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Quaternary Geology, Radiocarbon Datings, and the Age of Australites

By
Edmund D. Gill
Edmund D. Gill
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Published:
January 01, 1965

By means of archaeological methods of excavation, in which sand was removed inch by inch, 14 australite specimens were discovered in situ, along with materials for radiocarbon dating. A study was made of the history of materials forming the humus podsol in which the australites occur. The glass of australites found in situ is dulled, but the structures are sharp, showing that little movement has occurred. No australite has been found in or below the hardpan of the humus podsol. Seven radiocarbon datings were made of fossil hardpan material, of charcoal at various levels above the hardpan, and of grass tree resin in situ above the hardpan. The oldest date was 7300 years for carbonized wood fragments in the hardpan. By its physiographic and stratigraphic relationships, and by its analogy with similar soils elsewhere in Victoria, the humus podsol is believed to have formed during the last glacial period. The possibility of an age for australites younger than the one some chemists and physicists have proposed therefore should be seriously considered.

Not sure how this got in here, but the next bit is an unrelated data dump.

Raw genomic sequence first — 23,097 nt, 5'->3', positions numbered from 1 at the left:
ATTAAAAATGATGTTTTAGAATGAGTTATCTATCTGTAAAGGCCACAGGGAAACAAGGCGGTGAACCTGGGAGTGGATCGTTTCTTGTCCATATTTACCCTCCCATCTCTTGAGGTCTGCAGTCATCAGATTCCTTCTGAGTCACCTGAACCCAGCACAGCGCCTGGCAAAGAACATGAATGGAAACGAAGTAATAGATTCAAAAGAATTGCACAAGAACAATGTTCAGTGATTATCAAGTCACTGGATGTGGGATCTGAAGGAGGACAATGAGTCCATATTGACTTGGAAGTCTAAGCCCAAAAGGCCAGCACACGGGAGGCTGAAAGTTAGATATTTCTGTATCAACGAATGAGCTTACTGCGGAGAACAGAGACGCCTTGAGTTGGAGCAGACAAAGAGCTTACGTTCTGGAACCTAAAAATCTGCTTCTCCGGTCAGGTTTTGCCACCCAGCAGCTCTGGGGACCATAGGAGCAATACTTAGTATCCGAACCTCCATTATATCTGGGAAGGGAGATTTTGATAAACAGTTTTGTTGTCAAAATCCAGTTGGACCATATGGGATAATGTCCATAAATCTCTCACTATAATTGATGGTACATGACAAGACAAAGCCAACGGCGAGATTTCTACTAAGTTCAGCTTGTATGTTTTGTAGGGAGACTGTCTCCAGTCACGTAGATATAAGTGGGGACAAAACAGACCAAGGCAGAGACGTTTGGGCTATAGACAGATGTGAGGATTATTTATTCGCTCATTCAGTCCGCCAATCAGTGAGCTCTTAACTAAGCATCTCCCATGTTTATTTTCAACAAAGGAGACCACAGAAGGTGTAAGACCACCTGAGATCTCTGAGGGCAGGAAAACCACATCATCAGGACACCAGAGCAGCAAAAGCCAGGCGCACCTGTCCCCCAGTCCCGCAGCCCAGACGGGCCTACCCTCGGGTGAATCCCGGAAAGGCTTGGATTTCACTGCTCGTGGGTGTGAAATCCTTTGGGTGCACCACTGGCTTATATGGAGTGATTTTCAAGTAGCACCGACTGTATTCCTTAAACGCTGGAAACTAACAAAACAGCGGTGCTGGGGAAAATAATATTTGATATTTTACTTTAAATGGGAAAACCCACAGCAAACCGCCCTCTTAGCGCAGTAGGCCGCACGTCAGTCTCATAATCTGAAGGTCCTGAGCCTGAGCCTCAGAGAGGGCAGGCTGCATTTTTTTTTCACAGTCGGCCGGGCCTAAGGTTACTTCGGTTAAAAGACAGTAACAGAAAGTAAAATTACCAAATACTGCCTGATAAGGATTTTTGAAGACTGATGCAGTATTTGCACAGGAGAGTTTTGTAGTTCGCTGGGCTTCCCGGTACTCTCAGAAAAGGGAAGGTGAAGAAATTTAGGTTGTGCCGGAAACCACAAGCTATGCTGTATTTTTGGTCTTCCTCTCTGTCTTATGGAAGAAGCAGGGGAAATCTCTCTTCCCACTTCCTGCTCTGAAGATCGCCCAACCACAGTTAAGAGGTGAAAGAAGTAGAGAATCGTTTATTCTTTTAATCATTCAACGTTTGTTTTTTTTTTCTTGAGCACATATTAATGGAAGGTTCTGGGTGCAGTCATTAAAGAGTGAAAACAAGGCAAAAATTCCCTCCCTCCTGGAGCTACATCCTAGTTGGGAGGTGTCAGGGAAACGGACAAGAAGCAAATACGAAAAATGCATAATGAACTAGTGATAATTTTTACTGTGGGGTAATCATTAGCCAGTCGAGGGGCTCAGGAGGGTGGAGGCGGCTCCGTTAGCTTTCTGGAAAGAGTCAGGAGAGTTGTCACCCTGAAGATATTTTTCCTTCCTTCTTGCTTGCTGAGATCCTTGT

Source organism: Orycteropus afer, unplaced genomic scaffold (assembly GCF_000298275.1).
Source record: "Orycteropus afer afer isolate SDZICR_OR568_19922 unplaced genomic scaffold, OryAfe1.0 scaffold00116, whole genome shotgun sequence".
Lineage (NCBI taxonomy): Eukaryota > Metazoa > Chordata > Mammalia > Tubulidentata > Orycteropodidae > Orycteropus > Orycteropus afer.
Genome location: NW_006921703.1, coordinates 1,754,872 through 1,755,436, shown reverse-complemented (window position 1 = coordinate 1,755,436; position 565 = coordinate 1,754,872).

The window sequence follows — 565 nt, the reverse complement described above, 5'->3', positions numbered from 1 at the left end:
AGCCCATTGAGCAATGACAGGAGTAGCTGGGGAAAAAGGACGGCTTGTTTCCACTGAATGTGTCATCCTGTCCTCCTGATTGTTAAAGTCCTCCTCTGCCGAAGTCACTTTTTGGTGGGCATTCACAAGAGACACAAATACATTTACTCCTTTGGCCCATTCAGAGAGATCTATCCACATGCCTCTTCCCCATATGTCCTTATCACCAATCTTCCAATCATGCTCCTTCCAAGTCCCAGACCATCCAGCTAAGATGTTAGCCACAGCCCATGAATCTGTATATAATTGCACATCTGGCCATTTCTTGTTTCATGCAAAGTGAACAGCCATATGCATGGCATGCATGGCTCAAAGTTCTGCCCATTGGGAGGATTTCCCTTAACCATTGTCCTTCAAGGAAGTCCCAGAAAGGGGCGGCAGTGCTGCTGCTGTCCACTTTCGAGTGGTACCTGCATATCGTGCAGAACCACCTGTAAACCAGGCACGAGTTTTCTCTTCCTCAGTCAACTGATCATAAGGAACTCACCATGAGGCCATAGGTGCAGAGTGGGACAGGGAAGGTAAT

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GSA Special Papers

International Studies on the Quaternary: Papers Prepared on the Occasion of the VII Congress of the International Association for Quaternary Research Boulder, Colorado, 1965

H. E. Wright, Jr.
H. E. Wright, Jr.
Editors
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David G. Frey
David G. Frey
Editors
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Geological Society of America
Volume
84
ISBN print:
9780813720845
Publication date:
January 01, 1965

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